There was a time I fervently believed that there were no bad documentary subjects — only bad documentaries. That anything could make for a good narrative, that any person could make for an interesting protagonist. A lot has changed since that time of my life (my worldview has evolved, but mostly, I’ve just seen a lot more docs), and Best of Enemies throws that into harsh relief for me. I’m not going to say that it’s outside the realm of possibility to make a good film about public intellectuals. But I’m unsure that I could ever connect with a movie that takes for granted that their profession is due any respect, that their lives are worthy of study, and that their conflicts are in any way compelling.
The film chronicles the rivalry between Gore Vidal and William F. Buckley, Jr., and is primarily centered around their ten televised debates at the Republican and Democratic National Conventions in 1968. The good-for-TV friction between the outspokenly liberal Vidal and the staunchly conservative Buckley is posited as the germination of the seed that became the monstrous, toxic weed that is our current political media landscape, in which vile morons bray at one another across every channel. But that connection is saved ‘til the end, and not really backed up.
It would have perhaps been worthwhile to pursue such a thesis, to follow a throughline from Vidal/Buckley to O’Reilly/Hannity/Scarborough/Maher/etc. Instead, the doc mostly treats the Vidal/Buckley debates much in the style of a 30 for 30 entry, orbiting the “main event” with background on the various players and bits of the historical context around it. The talking heads even come across more as sports commentators than as historians, analyzing the effects of each “move” and new development over the course of the debates. It’s an appreciably different approach for a historical, political documentary, though it’s still merged inextricably to the standard nonfiction film template, which grates on me more every time I encounter it.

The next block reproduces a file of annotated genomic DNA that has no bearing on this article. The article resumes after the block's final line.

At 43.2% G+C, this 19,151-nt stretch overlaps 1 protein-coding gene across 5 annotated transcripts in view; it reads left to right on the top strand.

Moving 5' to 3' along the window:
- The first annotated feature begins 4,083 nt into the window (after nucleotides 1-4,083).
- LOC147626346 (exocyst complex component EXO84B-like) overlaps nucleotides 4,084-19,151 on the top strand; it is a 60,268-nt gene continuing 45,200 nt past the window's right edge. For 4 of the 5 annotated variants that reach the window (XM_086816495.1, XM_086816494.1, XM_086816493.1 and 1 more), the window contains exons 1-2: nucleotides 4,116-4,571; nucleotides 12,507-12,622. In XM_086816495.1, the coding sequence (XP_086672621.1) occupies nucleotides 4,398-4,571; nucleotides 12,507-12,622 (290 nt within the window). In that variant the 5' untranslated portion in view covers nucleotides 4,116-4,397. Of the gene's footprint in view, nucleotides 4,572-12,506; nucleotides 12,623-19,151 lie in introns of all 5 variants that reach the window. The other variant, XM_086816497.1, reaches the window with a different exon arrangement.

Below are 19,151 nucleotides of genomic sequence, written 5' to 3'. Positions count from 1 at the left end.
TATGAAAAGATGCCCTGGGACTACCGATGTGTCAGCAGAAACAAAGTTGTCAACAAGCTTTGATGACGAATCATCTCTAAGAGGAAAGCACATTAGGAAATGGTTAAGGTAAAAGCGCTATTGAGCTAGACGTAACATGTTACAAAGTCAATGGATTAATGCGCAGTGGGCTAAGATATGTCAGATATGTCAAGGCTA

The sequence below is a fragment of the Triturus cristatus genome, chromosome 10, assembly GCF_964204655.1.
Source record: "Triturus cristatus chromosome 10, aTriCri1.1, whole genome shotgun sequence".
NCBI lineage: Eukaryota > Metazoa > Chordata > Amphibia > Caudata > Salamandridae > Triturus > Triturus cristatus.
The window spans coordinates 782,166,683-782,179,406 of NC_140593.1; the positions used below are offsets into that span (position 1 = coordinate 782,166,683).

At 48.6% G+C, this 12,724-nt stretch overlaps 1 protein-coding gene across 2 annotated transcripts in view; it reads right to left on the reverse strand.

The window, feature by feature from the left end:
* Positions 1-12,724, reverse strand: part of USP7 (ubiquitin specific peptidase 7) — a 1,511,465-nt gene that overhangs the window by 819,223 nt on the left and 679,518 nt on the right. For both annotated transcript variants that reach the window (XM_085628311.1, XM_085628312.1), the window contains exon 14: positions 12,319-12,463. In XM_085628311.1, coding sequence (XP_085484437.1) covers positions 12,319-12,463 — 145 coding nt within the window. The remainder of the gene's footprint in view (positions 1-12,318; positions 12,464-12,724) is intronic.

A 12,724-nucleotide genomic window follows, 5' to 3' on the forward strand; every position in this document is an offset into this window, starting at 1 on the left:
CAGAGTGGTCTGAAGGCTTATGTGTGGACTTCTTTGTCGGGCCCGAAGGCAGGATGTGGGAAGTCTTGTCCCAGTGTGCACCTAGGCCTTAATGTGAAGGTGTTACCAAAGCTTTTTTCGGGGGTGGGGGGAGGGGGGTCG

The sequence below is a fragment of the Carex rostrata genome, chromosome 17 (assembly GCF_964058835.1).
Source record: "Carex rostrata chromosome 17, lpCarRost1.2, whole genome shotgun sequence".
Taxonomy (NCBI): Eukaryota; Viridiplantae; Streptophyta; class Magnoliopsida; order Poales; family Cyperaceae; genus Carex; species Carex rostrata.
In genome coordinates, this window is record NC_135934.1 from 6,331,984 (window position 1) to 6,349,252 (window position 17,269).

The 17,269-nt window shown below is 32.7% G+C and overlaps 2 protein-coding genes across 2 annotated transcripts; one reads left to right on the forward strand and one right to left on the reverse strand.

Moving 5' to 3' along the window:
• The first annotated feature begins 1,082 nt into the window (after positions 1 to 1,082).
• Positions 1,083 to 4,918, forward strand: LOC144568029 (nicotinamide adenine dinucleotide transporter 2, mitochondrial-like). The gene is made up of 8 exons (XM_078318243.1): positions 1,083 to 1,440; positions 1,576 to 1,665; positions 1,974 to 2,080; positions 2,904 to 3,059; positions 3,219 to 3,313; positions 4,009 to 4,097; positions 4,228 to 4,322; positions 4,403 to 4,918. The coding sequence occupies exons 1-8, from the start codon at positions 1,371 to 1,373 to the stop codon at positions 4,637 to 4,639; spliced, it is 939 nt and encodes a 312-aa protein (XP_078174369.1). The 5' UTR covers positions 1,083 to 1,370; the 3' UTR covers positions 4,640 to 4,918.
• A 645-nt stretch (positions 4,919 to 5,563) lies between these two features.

Vidal and Buckley’s numerous verbal volleys at one another are the core of the doc’s attempted entertainment value. But the two men, though diametrically opposed in their beliefs, were identically boring individuals; scions of wealth and privilege for whom overeducation and pontificating were literally part of the job description. The movie mourns the downfall of such figures in American life, treating the fact that average citizens distrusted pundits as some kind of fearsome adversity for the pair, rather than good sense. The seated duels will appeal to sedate, gentle viewers of any ideological persuasion, who can have a good, safe chuckle over the pithy bon mots and withering retorts and wry witticisms. I was unmoved. Both Vidal and Buckley are admittedly important in their own ways, but Best of Enemies’ detached, sportish depiction of their feud only explores their influence in the shallowest manner. Which, ironically, places it closer to the realm of base cable TV than it may have intended.